Why The EU Thinks Erdogan Is A Bigger Threat Than The Refugee Problem

President Erdogan attending the press conference at the Council of European Union.
President Erdogan attending the press conference at the Council of European Union.

There is a large consensus among the members of free world that Turkey’s liberal trajectory long ago halted and began rolling backwards through means of majoritarian authoritarianism by President Recep Tayyib Erdogan. What we have been observing particularly over the last three years is that Turkish president makes sure that the country is heading to a very predictable direction — consolidating power around one man by taking it away from the military and judiciary; and silencing domestic dissidents whenever it is doable.

In fact, the EU to a larger extent decides to keep a very low profile up until recently vis-à-vis Turkey’s internal developments mainly because of the fact that Turkey is home to 2.7 million Syrian refugees — a reality which Erdogan is treating like being in possession of a loaded gun. Accordingly, Turkish president on several moments threatened to open Turkey's borders to illegal migrants after the European Parliament voted to back a freeze in membership talks with Ankara. "Listen to me. If you go any further, then the frontiers will be opened, bear that in mind," Erdogan told the European Union (EU) in a speech in Istanbul. However, the recent decision taken by the European Parliament calling a temporary suspension of the accession negotiations as a result of the serious deterioration of the rule of law and human rights following the 15 July failed coup, has given a powerful signal about the limits of the EU’s patience bar. Following the decision taken by the EP, there are now more outspoken debates and discussions in the EU corners about whether Erdogan becomes a much bigger threat than the refugee crisis itself that the EU is challenged with.

In fact, this major concern is not only shaped by Turkey’s domestic ups and downs in terms of rule of law matters but more predominantly it is associated with the massive purge in Turkish military, Turkey’s recent reconciliation with Russia, and the radicalization of Turkish diaspora in Europe.

To be more precise, Turkey, a major NATO member, launched a massive manhunt spanning all levels of society following the attempted coup on July 15. Turkish authorities went on to detain close to 38,000 people while purging more than 100,000 employees from the state. The military has also undergone a large-scale crackdown especially against pro-NATO military personas where Turkish government on a number of occasions has also accused the West of possibly being behind the coup.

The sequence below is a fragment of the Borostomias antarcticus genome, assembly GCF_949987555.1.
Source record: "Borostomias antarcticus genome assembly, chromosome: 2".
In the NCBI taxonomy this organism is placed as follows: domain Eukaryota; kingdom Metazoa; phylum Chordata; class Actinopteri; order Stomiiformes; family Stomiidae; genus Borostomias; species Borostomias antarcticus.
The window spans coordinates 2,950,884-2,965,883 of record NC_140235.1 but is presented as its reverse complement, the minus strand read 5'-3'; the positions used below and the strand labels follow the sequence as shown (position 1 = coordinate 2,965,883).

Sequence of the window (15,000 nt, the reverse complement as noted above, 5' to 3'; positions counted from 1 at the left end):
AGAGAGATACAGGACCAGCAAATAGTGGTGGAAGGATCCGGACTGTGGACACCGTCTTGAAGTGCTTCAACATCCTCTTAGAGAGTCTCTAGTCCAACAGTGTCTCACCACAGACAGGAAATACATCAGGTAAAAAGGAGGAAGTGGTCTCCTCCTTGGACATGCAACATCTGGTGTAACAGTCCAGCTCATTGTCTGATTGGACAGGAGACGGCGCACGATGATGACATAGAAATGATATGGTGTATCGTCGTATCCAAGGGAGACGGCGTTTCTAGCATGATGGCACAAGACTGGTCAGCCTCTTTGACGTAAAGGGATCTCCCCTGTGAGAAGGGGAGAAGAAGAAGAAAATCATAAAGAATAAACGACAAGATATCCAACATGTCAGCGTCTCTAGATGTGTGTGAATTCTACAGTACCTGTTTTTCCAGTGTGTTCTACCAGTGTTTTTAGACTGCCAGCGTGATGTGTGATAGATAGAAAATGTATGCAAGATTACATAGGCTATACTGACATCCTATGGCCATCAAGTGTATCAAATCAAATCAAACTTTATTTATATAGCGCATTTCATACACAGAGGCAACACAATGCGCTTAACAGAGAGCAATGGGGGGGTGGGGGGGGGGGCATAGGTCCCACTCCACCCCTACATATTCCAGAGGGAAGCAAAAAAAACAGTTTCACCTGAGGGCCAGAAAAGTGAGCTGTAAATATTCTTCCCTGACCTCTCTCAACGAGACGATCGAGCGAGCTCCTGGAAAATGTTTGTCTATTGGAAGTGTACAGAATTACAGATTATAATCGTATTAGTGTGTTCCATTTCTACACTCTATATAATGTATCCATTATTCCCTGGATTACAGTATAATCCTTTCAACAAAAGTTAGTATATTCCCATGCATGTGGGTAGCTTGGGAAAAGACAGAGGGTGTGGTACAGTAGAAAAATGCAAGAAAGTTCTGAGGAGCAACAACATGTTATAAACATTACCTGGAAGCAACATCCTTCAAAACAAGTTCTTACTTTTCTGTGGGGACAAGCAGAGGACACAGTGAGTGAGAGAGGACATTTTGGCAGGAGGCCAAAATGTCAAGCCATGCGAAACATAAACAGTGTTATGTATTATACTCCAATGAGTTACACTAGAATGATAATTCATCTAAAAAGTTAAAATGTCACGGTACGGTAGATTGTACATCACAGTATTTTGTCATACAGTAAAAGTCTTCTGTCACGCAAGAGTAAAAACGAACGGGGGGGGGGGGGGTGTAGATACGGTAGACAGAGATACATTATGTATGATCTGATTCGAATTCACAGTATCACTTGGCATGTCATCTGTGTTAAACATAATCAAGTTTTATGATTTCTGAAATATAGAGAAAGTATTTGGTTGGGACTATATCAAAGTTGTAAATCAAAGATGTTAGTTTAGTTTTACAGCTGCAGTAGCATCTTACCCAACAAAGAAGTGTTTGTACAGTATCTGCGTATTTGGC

Commenting on the ongoing crackdown that is decreasing efficiency of NATO operations, Curtis Scaparrotti, NATO Supreme Allied Commander in Europe, said recently that half of the 300 or so Turkish military staff assigned to NATO were detained, recalled or retired from the alliance in mid-July. About 75 of them have been replaced so far. The four-star general also added that he had talented, capable people, and he is taking degradation on his staff, stressing that it will take some time to find new officers with that level of experience.

Having said that, one needs to also refer to the recent comments by Alexander Dugin – President Putin’s special advisor on Turkey, who argues that Turkish officials are considering an opt-out from NATO and willing to cooperate further with Russian military. For that matter, the more alarming issue for many European leaders seems to be the fact that Turkish military is now vulnerable to Russian influence more than ever. Therefore, NATO generals are very much reluctant to work and share sensitive issues with the newcomers in Turkish military and it seems that there is an extreme low level of mutual trust between the NATO and Turkish officers.

Particularly, after President Erdogan’s recent words that if Turkey takes its place in the Shanghai Cooperation Organization (SCO), this “will allow Turkey to act more freely”, there has been an incredible rise in concerns and questions about whether Turkey may leave the Western security bloc and split from the West. However, the answer to this vital question can be found among Turkey’s military-security indicators, rather than its political and economic patterns.

Last but not least, one of the other major concerns that is shared by many leaders in Europe has to do with the divisions that have emerged after the attempted coup also in a number of European countries where there are large Turkish communities. Since President Erdogan publically pointed and demonized Gulen movement as the mastermind of the attempted coup, the purge against Gulenists has been also kicked off in many European capitals. Often the purge in Europe has been violent, with pro-Erdogan protesters throwing stones into the windows of education institutions linked to the movement in Germany, and the Netherlands, or calling to arson schools in Belgium (“Burn them alive!” the protesters shouted).

In fact, such a fast-growing trend of radicalization among supporters of president Erdogan in some of the EU member states is a major concern and a serious threat to the intra-society co-existence in these countries. For that reason, the decision-makers are extremely cautious for such developments that might turn into larger negative trends.

* Ebubekir ISIK is a PhD Researcher at the Free University of Brussels (VUB), Belgium. His expertise covers stateless nationalist and regionalist parties.

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